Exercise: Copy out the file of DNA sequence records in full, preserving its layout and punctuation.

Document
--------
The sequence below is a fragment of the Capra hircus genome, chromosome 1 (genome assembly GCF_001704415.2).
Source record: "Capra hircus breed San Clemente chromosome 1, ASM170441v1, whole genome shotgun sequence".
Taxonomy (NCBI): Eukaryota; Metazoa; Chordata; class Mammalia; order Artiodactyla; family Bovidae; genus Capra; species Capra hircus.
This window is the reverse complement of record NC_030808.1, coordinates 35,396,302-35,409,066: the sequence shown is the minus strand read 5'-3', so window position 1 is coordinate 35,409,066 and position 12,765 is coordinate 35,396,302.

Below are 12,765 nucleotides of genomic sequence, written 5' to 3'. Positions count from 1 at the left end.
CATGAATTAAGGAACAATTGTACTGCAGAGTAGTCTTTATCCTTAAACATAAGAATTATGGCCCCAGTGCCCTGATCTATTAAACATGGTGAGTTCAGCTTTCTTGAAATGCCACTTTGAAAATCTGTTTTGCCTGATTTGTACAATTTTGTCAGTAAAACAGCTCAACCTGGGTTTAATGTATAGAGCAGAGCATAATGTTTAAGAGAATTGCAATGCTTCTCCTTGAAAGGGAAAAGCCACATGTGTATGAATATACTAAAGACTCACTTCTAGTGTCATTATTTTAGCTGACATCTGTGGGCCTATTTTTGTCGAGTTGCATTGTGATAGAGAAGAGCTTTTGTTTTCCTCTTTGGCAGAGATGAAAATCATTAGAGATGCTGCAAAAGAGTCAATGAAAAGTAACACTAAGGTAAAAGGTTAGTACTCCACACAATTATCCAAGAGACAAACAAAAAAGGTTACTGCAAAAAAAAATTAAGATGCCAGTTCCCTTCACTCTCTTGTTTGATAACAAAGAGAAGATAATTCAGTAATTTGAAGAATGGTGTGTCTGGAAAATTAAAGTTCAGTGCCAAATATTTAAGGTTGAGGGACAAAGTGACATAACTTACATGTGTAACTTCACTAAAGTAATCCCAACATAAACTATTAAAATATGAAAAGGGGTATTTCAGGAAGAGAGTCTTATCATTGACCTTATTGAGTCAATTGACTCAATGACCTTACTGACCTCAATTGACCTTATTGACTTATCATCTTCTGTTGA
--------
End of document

The sequence below is a fragment of the Capra hircus genome, chromosome 1 (genome assembly GCF_001704415.2).
Source record: "Capra hircus breed San Clemente chromosome 1, ASM170441v1, whole genome shotgun sequence".
Taxonomy (NCBI): Eukaryota; Metazoa; Chordata; class Mammalia; order Artiodactyla; family Bovidae; genus Capra; species Capra hircus.
This window is the reverse complement of record NC_030808.1, coordinates 35,396,302-35,409,066: the sequence shown is the minus strand read 5'-3', so window position 1 is coordinate 35,409,066 and position 12,765 is coordinate 35,396,302.

Below are 12,765 nucleotides of genomic sequence, written 5' to 3'. Positions count from 1 at the left end.
CATGAATTAAGGAACAATTGTACTGCAGAGTAGTCTTTATCCTTAAACATAAGAATTATGGCCCCAGTGCCCTGATCTATTAAACATGGTGAGTTCAGCTTTCTTGAAATGCCACTTTGAAAATCTGTTTTGCCTGATTTGTACAATTTTGTCAGTAAAACAGCTCAACCTGGGTTTAATGTATAGAGCAGAGCATAATGTTTAAGAGAATTGCAATGCTTCTCCTTGAAAGGGAAAAGCCACATGTGTATGAATATACTAAAGACTCACTTCTAGTGTCATTATTTTAGCTGACATCTGTGGGCCTATTTTTGTCGAGTTGCATTGTGATAGAGAAGAGCTTTTGTTTTCCTCTTTGGCAGAGATGAAAATCATTAGAGATGCTGCAAAAGAGTCAATGAAAAGTAACACTAAGGTAAAAGGTTAGTACTCCACACAATTATCCAAGAGACAAACAAAAAAGGTTACTGCAAAAAAAAATTAAGATGCCAGTTCCCTTCACTCTCTTGTTTGATAACAAAGAGAAGATAATTCAGTAATTTGAAGAATGGTGTGTCTGGAAAATTAAAGTTCAGTGCCAAATATTTAAGGTTGAGGGACAAAGTGACATAACTTACATGTGTAACTTCACTAAAGTAATCCCAACATAAACTATTAAAATATGAAAAGGGGTATTTCAGGAAGAGAGTCTTATCATTGACCTTATTGAGTCAATTGACTCAATGACCTTACTGACCTCAATTGACCTTATTGACTTATCATCTTCTGTTGA